SALT LAKE CITY — Storms set to hit Utah on Tuesday could result in two completely different issues for communities across the state before a cold front ultimately cools down Utah's temperatures this week.
The National Weather Service on Monday issued a flash flood watch for a large section of Utah, from the Wasatch Mountains in Salt Lake County to the state's southern border. It also issued a red flag warning for a chunk of the northwest section of the state due to the threat that lightning could spark new wildfires.
Both the flash flood watch and red flag warning issued Monday were originally set to go into effect at noon Tuesday and remain in effect through Tuesday evening; however, the weather service Tuesday morning extended its flash flood watch through Wednesday evening.
Meteorologists with the National Weather Service tweeted that there are "appreciable amounts of atmospheric moisture, sufficient wind shear and widespread instability" ahead of an incoming cold front set to arrive in the state later Tuesday. With those factors in place, the weather service's Storm Prediction Center on Monday issued a "marginal risk" for severe thunderstorms across most of Utah Tuesday; then, Tuesday morning, it elevated portions of Utah — from the southern part of the Wasatch Mountains to parts of southern Utah — to "slight" risk for severe thunderstorms.
The weather service issued the watch because those thunderstorms are "capable of producing torrential rainfall," which can then result in flash flooding. Slot canyons, slick rock areas, small streams, normally dry washes and recent burn scars are considered most at risk for flash flooding.
The weather service tweeted Tuesday that flash flooding is probable or expected across the state's national parks and other outdoor recreation areas both Tuesday and Wednesday.
*UPDATED* The Flash Flood Watch in effect Noon-Weds Night is expanded to include Zion National Park, Washington, Summit, and Duchesne Counties. The threat will largely be limited to flood prone areas such as burn scars, dry washes, slot canyons, and steep-sided roadways #utwxpic.twitter.com/yu5E9UhzEe— NWS Salt Lake City (@NWSSaltLakeCity) August 17, 2021
At the same time, the weather service issued a red flag warning for the northern Wasatch Front, west-central Utah and the West Desert. The warning issued Monday states that storms Tuesday are expected to provide lightning "after an extended dry period" in addition to gusty winds, microbursts and low relative humidity. The warning expires at 9 p.m. Tuesday.
The relative humidity is expected to be as low as 10% in some areas, while wind gusts are forecast to reach as high as 35 mph.
Cold front cools Utah down, bring more moisture
The cold front from the Pacific Northwest is expected to arrive in Utah late Tuesday night and sweep across the state Wednesday, according to KSL meteorologist Kevin Eubank. The cold front will bring in a trough that's expected to drop temperatures down about 20 degrees and also clear out wildfire smoke that returned to Utah over the weekend.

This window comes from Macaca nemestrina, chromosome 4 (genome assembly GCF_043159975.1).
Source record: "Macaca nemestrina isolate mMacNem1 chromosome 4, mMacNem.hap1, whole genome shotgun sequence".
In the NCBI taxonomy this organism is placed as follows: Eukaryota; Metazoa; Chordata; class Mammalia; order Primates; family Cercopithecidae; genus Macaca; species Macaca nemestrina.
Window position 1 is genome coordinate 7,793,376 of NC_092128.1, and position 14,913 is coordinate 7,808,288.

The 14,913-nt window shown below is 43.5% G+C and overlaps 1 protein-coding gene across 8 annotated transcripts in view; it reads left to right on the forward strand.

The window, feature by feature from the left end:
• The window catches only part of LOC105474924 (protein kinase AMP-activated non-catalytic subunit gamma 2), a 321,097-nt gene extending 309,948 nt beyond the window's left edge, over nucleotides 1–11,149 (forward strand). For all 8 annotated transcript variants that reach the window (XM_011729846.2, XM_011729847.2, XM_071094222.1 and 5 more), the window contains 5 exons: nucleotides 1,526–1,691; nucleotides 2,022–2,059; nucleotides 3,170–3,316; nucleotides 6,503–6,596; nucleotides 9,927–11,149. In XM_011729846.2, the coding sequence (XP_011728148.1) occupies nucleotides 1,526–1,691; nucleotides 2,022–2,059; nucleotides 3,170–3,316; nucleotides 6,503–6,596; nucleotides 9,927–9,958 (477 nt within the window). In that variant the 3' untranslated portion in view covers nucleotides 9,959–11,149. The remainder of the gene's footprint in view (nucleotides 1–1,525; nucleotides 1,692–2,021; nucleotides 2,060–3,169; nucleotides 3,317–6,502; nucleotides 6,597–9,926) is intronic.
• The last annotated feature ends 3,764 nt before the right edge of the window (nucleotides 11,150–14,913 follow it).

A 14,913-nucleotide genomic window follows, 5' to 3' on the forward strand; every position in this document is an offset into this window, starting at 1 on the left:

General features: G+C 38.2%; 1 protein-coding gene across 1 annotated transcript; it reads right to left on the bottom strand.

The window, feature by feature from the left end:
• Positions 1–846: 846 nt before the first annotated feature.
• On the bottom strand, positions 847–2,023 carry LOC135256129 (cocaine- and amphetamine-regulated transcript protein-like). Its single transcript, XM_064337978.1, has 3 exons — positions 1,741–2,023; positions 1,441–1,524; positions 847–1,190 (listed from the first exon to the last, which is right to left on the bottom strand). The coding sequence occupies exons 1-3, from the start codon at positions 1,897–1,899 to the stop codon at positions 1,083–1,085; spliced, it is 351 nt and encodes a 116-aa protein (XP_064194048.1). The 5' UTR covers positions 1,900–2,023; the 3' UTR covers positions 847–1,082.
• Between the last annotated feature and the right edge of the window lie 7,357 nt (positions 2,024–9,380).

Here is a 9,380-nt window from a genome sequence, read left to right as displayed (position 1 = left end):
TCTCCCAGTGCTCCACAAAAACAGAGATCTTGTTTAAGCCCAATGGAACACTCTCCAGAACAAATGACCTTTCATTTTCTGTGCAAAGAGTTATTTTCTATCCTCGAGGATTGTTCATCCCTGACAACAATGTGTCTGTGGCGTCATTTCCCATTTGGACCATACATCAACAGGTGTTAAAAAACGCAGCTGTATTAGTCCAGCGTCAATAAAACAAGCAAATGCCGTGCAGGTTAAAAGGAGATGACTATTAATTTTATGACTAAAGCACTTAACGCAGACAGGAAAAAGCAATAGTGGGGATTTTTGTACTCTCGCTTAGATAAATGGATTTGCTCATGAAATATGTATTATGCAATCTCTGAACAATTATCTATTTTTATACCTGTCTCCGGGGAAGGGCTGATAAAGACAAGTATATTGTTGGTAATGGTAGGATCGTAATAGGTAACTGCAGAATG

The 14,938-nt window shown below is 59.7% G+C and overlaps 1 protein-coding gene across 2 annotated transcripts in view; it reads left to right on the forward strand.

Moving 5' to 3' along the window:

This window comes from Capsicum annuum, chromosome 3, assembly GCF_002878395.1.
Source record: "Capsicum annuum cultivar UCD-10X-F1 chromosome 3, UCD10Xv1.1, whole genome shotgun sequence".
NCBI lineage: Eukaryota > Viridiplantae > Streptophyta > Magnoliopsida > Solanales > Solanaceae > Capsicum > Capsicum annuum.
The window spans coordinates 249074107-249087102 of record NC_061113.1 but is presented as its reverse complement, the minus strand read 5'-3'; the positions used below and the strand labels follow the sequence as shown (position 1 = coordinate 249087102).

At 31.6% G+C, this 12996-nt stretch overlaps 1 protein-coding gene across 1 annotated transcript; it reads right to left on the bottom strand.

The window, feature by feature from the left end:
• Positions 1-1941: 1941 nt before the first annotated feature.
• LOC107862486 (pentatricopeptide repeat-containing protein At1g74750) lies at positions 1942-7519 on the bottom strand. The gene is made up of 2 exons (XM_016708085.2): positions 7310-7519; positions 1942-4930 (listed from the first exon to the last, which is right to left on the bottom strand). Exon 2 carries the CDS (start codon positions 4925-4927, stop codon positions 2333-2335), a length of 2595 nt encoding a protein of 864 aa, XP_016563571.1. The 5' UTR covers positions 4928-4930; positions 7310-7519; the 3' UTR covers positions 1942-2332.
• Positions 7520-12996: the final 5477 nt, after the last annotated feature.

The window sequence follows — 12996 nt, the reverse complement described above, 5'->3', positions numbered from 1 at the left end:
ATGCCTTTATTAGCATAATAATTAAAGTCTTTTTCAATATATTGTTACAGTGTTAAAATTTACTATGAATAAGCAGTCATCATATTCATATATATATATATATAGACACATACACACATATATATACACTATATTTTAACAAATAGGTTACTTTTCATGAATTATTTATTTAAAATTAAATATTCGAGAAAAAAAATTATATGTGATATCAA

"This front then slides through the state by Wednesday, with storms to the north and storms to the south and a very active couple of days Wednesday, Thursday and even into Friday across the eastern areas," he said.
The National Weather Service's one-week outlook indicates that almost all of Utah will receive rain within the next week and most of eastern, as well as parts of central and southern Utah, are in position to receive more than a half-inch.
When we mentioned a pattern change, we really meant it! Here is the precipitation forecast through next Monday morning. That's a good bit of rain for Utah!— NWS Salt Lake City (@NWSSaltLakeCity) August 16, 2021
More details this afternoon! #utwxpic.twitter.com/4vHUAuldmO
That's good news considering over 98% of Utah remains in at least an "extreme" drought, with at least half still in an "exceptional" drought, according to the U.S. Drought Monitor.
"This is a really good statewide storm," Eubank said. "We'll wait and see how these totals hold but the bottom line is (there's) plenty of moisture coming in, really starting Tuesday night and running all the way through Thursday night."
Meanwhile, high temperatures across Utah will be unlike anything seen for most of this summer. Logan's forecast high drops from the mid-90s Tuesday to the low-to-mid 70s Wednesday through Friday.
Highs in the Wasatch Front will fall from the mid-to-upper-90s Tuesday to low to mid-70s Wednesday and Thursday before returning to the low to mid-80s to close out the week. St. George's cool down won't be as noticeable. High temperatures there will remain in the low 90s Thursday before returning to near 100 degrees to end the week.
Full forecasts for areas across Utah can be found at the KSL Weather Center.